What all three of these actors have mastered is the art of restraint. This is especially apparent in Bettany’s work. Watching him fall back into old vices, seemingly backtracking to face the demons he’s left behind, Frank encounters the ultimate test to his sanity and livelihood. Simultaneously, he has to battle his own family as they harken that his queerness is a sickness that will damn him to hell. What’s brilliant about Ball’s direction is that we metaphorically (and sometimes literally), see Frank grace those fiery and bloody lakes right here on earth. At one point, it looks like Frank’s never gonna come back.
With the legendary Stephen Root playing Frank’s father, Margo Martindale, and Steve Zahn playing his mother and brother respectively, the cast is brimming with masterful performances. Root’s portrayal of a misguided viciously homophobic father gives the film the sharp edge it needs to raise the stakes for Frank. Root establishes a beautifully tense atmosphere in every scene he appears in, even when he doesn’t make a single sound.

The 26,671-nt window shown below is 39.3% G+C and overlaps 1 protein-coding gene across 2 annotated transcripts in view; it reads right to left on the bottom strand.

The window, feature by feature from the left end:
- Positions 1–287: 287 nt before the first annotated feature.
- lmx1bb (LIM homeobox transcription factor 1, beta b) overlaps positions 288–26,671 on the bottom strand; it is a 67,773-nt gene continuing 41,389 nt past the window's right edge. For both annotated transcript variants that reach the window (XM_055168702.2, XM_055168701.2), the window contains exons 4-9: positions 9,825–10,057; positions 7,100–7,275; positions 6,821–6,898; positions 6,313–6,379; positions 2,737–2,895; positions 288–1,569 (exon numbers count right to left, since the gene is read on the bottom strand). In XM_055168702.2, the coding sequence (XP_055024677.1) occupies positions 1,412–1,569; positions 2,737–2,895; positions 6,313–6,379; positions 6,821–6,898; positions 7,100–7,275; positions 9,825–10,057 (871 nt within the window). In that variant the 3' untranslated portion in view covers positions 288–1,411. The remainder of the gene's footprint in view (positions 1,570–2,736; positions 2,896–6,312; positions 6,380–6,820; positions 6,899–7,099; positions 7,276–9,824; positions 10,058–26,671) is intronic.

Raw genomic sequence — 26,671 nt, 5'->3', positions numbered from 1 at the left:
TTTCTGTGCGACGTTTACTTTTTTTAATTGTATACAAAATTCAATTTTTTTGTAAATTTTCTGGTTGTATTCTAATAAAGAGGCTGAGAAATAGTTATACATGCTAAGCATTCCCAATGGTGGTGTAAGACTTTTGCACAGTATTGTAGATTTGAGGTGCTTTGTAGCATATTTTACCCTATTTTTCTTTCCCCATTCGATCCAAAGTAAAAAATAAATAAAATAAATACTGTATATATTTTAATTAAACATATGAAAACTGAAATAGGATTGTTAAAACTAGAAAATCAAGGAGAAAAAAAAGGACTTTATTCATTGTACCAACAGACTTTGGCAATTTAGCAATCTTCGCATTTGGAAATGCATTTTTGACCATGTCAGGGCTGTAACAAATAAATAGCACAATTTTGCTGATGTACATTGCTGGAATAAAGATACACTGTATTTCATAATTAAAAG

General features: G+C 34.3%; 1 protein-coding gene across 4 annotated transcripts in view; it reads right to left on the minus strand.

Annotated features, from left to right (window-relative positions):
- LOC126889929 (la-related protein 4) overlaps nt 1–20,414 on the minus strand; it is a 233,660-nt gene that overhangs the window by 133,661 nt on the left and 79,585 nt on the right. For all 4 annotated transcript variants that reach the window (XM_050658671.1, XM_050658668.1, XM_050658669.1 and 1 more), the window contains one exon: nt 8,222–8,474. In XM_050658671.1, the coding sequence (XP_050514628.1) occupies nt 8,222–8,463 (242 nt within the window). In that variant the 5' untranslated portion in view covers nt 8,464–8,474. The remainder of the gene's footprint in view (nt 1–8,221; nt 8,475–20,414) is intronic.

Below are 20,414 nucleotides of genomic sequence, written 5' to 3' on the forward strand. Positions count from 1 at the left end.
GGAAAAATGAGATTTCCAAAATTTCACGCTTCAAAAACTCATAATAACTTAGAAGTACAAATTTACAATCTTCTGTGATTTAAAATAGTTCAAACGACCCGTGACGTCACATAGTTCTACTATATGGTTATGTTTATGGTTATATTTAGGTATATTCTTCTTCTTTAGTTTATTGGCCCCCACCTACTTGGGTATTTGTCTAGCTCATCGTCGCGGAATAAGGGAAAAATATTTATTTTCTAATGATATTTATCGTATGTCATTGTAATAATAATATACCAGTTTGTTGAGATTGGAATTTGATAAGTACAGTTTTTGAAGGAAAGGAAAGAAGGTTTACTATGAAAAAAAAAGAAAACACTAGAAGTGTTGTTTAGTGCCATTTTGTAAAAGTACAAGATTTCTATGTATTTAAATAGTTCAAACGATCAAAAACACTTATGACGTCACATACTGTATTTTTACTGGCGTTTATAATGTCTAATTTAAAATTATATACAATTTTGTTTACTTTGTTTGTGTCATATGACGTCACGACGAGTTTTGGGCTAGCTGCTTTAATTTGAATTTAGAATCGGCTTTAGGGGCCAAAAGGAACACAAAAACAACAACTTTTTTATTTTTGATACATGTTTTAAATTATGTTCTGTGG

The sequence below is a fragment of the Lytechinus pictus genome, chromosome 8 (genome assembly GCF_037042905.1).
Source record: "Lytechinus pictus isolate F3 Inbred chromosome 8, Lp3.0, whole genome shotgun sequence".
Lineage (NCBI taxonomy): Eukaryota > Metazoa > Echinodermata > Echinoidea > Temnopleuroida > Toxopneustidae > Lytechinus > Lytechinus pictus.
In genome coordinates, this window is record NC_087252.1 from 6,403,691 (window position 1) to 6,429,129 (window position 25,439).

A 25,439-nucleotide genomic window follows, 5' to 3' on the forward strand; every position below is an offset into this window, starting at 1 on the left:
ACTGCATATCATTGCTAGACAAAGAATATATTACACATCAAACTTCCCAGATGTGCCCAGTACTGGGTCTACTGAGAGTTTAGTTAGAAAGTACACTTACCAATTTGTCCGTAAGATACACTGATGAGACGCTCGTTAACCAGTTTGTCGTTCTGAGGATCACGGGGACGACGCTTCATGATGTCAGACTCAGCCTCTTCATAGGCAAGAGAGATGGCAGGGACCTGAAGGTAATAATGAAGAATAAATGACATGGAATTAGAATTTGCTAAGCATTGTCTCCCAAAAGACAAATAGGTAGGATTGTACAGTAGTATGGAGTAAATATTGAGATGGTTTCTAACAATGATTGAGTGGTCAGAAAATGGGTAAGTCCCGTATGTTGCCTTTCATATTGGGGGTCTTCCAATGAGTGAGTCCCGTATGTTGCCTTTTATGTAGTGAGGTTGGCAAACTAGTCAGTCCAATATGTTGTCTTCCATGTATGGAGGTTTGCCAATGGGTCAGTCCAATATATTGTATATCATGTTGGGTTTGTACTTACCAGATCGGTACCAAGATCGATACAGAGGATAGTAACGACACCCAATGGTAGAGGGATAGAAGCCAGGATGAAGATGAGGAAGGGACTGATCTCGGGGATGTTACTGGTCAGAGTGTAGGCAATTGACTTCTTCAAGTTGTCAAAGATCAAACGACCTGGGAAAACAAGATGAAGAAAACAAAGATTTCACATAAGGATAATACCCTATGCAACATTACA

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Progressivism and Learning from Our Past
The film unearths a hidden world rarely depicted on screen. While now referred to as being on the “DL” or down low, hiding your sexuality for your own safety is nothing new. In the film, Frank lived his life in New York entirely secret from the rest of his family. He tip-toed around his identity until being closeted from his loved ones became another intricate facet of who he was.
In one scene, Beth seems to nearly have a heart attack being exposed to New York’s underground queer and interracial dating scene. Watching characters squirm around relationships we now know to be commonplace is an expected source of comedy in the film; as if two people that love each other should be a source of controversy! Or at least, that’s how it should be. Watching a film set in the late 20th century that was filmed today can be a lesson on the nature of progressivism to the trained eye.